5. A. Amino acid pool Free amino acids are present throughout the body, for example, in cells, blood, and the extracellular fluids. For the purpose of this discussion, envision all these amino acids as if they belonged to a single entity, called the amino acid pool. This pool is supplied by three sources: 1) amino acids provided by the degradation of body proteins, 2) amino acids derived from dietary protein, and 3) synthesis of nonessential amino acids from simple intermediates of metabolism (Figure 19.2). : In healthy, well fed individuals, the input to the amino acid pool is balanced by the output, that is, the amount of amino acids contained in the pool is constant. The amino acid pool is said to be in a steady state.

  6. Conversely, the amino pool is depleted by three routes: 1) synthesis of body protein, 2) amino acids consumed as precursors of essential nitrogen-containing small molecules, and 3) conversion of amino acids to glucose, glycogen, fatty acids or CO2 . Although the amino acid pool is small (comprised of about 90 100 g of amino acids) in comparison with the amount of protein in the body (about 12 kg in a 70-kg man), it is conceptually at the center of whole- body nitrogen metabolism.

  7. B. Protein turnover Most proteins in the body are constantly being synthesized permitting the removal of abnormal or unneeded proteins. For many proteins, regulation of synthesis determines the concentration of protein in the cell, with protein degradation assuming a minor role. For other proteins, the rate of synthesis is constitutive, that is, relatively constant, and cellular levels of the protein are controlled by selective degradation. and then degraded,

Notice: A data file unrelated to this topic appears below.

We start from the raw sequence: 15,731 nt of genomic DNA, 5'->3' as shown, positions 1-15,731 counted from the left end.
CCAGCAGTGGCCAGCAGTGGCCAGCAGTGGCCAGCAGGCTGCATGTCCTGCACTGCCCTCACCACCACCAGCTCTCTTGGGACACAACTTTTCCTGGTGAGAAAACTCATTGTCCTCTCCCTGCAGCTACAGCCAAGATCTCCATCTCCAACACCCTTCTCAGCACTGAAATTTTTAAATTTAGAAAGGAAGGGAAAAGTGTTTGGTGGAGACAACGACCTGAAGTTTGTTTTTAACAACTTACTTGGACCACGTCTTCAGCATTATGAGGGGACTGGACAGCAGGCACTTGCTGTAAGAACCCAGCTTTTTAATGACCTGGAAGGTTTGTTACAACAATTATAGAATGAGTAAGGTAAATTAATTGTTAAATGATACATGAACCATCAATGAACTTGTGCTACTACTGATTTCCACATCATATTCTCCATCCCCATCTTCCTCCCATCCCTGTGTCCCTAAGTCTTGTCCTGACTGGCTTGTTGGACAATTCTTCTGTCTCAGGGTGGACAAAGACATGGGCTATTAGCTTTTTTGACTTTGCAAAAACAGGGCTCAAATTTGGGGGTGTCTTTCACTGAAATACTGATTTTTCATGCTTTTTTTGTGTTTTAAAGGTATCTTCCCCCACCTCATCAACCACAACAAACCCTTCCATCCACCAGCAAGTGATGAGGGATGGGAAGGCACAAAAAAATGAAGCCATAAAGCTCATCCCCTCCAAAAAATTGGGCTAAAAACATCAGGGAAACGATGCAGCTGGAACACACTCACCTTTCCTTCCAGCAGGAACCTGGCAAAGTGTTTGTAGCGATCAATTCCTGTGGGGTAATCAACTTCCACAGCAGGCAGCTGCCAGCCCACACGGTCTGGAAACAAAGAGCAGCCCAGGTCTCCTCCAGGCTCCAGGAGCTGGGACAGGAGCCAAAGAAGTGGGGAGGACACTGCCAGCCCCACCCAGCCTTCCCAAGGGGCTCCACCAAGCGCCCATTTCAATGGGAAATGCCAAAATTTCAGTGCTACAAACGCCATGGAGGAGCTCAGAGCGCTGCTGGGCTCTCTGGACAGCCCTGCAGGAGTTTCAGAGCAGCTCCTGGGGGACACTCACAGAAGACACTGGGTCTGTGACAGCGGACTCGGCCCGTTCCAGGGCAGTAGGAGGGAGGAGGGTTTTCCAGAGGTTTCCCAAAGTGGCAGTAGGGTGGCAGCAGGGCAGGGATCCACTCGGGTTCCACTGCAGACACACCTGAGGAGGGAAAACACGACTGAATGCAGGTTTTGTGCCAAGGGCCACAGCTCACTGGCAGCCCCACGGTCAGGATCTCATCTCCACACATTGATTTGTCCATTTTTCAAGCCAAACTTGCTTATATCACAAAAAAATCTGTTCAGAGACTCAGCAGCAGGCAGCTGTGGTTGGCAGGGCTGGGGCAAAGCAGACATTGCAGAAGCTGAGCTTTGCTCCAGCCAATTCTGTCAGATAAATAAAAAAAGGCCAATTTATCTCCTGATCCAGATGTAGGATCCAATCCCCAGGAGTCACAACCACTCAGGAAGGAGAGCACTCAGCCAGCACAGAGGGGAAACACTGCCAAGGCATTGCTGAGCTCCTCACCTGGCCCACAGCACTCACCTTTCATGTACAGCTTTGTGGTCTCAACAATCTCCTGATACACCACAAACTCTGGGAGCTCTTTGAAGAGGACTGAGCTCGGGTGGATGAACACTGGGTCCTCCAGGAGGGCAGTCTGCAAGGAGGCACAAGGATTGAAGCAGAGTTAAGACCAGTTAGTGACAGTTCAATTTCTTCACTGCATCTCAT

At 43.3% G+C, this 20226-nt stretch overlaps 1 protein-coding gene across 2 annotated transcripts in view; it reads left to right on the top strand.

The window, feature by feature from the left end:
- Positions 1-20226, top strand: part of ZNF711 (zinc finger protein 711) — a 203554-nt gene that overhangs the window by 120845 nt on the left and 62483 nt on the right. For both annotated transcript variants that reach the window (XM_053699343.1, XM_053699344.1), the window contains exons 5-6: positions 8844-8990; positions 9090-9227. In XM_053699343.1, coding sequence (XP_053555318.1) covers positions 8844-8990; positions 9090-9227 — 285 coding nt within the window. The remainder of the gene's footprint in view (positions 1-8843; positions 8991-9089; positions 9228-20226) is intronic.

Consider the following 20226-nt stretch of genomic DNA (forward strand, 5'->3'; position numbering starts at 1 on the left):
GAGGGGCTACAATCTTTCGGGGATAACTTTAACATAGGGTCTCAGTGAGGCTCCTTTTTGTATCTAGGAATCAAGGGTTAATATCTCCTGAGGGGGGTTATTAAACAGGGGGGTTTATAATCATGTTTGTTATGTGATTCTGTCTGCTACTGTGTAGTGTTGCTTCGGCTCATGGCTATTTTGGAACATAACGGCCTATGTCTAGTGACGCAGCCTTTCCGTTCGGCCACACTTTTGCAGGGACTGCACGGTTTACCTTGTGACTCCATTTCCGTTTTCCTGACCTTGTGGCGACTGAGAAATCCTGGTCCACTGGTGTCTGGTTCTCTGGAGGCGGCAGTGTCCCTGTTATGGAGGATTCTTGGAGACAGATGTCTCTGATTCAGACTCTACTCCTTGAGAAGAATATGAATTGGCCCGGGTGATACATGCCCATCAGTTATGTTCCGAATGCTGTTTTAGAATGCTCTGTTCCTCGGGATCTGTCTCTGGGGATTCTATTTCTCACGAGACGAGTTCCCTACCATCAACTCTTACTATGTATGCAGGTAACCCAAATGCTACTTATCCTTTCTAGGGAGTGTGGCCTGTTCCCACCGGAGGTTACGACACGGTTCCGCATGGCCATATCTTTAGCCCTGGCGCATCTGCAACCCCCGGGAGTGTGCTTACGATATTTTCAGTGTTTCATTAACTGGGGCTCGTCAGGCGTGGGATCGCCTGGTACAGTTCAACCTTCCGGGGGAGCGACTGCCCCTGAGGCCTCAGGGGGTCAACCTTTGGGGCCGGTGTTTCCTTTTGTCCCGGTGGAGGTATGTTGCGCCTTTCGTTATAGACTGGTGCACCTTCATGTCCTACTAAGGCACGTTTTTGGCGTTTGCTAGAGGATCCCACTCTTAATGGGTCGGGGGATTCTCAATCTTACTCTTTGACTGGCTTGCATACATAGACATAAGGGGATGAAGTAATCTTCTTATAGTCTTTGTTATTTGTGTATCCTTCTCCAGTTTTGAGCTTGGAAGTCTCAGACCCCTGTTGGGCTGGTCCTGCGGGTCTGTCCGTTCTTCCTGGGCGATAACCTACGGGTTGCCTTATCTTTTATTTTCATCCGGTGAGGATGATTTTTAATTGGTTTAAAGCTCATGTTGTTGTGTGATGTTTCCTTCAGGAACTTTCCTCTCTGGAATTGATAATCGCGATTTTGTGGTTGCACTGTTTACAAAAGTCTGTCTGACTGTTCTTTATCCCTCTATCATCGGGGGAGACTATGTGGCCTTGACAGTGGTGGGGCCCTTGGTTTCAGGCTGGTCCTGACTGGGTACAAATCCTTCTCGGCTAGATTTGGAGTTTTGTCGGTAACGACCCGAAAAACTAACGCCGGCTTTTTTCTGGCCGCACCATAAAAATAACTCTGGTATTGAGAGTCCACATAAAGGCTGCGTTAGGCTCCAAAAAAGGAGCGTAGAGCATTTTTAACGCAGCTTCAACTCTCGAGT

8. 2. Protein degradation: There are two major enzyme systems responsible for degrading damaged or unneeded proteins: the energy-dependent mechanism, and the degradative enzymes (acid lysosomes. Proteasomes mainly degrade endogenous proteins, that is, proteins that were synthesized within the cell. Lysosomal enzymes degrade primarily extracellular proteins, such as plasma proteins that are taken into the cell by endocytosis, and cell-surface membrane proteins that are used endocytosis. ubiquitin-proteasome non-energy-dependent hydrolases) of the in receptor-mediated